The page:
• ginidietrich

    And I love to scream, “Vandever, what the hell were you thinking?!”!

  • ginidietrich

    @rachaelseda But, to play devil’s advocate, if you can’t buy wine and shoes, what’s the point?

  • ginidietrich

    @jeanniecw I’m not going to lie, *I* am motivated by money. Looking at our financials every week and seeing the big black numbers is greatly motivating to me. And, as you well know, I love to buy shoes and wine. But that’s not why I get up and come to work every day. Your point about thinking about new talent is spot on. Perhaps you should blog it??

  • ginidietrich

    @RandyClark I used to be the person you describe. And then the economy fell out and I realized I had to be motivated by something else if I was going to keep getting up and coming to work. When I realized that, we held a fun little contest where we tried to guess how other people were motivated. It was hugely eye opening for me and it was lots of fun!

  • ginidietrich

    @jenhp LOL! Even if it means trying to prove yourself wrong!

  • ginidietrich

    @Brigitte I love it when my old colleagues agree with me!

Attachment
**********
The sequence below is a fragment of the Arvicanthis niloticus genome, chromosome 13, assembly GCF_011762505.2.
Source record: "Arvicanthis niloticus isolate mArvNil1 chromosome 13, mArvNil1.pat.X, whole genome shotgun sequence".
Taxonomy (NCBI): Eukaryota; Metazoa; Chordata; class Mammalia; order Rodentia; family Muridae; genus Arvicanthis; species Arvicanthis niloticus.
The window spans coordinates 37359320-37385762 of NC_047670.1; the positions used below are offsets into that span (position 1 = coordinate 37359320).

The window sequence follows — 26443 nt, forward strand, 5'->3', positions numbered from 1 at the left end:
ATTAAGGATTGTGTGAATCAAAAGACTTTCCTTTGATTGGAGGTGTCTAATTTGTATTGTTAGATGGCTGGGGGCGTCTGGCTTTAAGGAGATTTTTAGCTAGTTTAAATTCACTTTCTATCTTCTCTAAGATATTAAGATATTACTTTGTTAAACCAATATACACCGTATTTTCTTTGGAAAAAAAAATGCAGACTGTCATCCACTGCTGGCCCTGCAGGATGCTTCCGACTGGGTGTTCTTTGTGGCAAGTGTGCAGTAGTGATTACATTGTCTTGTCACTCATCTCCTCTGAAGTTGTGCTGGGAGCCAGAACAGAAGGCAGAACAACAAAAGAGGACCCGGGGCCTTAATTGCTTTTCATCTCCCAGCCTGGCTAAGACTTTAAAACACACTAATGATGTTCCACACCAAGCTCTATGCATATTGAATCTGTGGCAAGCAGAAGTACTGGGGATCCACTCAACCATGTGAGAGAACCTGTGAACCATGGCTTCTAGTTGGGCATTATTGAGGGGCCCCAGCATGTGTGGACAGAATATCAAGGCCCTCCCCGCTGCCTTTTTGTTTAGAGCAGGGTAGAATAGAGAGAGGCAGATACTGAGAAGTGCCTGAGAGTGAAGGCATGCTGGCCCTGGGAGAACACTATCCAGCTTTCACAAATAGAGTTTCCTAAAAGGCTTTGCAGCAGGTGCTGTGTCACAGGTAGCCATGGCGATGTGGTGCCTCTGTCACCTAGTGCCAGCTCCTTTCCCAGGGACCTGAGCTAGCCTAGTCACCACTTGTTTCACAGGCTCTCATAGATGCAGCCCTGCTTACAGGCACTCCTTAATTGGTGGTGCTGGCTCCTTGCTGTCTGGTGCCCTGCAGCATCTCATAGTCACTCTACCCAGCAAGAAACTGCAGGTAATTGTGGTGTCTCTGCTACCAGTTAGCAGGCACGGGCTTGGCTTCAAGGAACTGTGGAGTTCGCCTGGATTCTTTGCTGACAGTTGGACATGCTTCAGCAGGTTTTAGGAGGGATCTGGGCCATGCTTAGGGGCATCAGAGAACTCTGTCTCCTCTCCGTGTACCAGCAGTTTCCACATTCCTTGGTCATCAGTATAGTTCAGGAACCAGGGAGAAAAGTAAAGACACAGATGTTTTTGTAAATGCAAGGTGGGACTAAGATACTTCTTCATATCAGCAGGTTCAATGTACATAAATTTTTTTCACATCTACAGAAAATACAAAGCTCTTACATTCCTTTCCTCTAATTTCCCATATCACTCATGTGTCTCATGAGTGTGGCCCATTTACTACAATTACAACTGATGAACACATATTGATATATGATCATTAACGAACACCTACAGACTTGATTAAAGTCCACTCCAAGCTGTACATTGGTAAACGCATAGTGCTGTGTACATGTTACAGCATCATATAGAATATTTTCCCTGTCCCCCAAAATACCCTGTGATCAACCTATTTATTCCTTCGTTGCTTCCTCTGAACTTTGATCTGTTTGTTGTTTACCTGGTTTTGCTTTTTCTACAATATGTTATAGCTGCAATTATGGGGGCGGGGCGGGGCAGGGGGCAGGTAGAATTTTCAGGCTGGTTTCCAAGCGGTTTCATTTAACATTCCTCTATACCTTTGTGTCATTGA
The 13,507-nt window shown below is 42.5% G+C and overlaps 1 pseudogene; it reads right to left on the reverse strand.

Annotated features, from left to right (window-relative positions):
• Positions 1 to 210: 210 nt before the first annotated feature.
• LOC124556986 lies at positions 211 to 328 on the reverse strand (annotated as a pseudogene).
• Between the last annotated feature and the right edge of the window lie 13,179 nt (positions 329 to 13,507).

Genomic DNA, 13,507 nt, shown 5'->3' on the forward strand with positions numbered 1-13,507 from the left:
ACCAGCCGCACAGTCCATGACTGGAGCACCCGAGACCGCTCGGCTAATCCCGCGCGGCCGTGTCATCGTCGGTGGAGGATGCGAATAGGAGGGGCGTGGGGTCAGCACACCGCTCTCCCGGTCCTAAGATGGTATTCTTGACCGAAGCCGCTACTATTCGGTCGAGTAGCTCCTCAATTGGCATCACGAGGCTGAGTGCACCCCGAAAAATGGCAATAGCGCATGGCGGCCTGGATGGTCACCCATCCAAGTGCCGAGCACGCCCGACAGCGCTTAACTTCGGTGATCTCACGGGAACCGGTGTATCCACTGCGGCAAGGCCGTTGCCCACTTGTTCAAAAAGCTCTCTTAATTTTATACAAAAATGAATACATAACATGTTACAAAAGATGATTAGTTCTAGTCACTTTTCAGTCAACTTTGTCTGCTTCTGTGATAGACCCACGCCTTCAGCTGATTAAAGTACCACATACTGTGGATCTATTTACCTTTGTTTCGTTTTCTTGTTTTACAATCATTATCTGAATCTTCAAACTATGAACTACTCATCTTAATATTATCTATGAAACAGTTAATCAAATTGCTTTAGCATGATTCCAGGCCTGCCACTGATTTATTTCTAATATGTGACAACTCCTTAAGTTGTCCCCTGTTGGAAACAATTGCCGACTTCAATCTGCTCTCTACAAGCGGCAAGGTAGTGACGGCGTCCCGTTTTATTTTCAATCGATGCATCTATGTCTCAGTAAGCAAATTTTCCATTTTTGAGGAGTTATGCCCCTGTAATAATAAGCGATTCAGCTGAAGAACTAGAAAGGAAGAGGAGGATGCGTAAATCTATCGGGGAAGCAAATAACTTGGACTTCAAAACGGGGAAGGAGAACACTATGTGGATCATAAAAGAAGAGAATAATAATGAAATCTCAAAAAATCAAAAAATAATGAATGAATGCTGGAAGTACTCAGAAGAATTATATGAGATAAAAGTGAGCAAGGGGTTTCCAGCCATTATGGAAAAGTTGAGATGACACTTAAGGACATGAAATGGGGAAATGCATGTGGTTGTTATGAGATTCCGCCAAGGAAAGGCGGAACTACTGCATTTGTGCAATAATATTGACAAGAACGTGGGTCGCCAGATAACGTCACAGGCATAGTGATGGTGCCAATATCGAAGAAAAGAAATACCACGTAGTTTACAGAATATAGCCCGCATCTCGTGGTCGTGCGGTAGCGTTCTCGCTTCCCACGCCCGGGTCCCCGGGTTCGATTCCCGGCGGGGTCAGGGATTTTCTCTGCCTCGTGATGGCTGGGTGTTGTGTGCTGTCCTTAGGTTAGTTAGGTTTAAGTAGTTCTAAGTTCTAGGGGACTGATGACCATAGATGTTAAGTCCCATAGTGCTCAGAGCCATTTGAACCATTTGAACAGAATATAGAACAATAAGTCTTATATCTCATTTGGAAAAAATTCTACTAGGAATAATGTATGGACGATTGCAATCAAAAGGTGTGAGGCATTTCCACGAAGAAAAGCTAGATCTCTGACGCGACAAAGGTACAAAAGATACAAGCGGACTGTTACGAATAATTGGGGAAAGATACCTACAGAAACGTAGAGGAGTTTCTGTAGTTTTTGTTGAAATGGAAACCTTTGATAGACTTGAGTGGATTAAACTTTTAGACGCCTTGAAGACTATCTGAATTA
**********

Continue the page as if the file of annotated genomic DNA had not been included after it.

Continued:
• ginidietrich

    @JonHearty And that goes for entrepreneurs too. If I weren’t changing things here as quickly as I could, I would die.

  • ginidietrich

    @joey_strawn Unfortunately there are company leaders (DecorMyEyes anyone?) who don’t care about their employees or their customers yet they stay in business. One would hope those businesses eventually become their own demise.

  • ginidietrich

    @Katjaib Oh Kat. You never disappoint! LOL!!

  • KevinVandever

    @ginidietrich Get in line.

  • perezable

    Whatever happened to 10% inspiration, 90% perspiration? A company where all ideas are given a shot is a company without vision. An employee leaving a company like Google because their ideas don’t fly seriously needs to learn the art of influence and making ideas stick. It’s not about your ideas as much as working hard to promote the right environment and relationships to nest those ideas. High innovation companies can lead their employees to “idea fatigue”… It’s the perception that everything can fly that is wrong, not so much the fact that it’s hard to make everything fly. And please, have you noticed the innovation cycles at Facebook? Seriously? They don’t even have a “Facebook Lab” and take 6-8 months for a significant feature roll-out.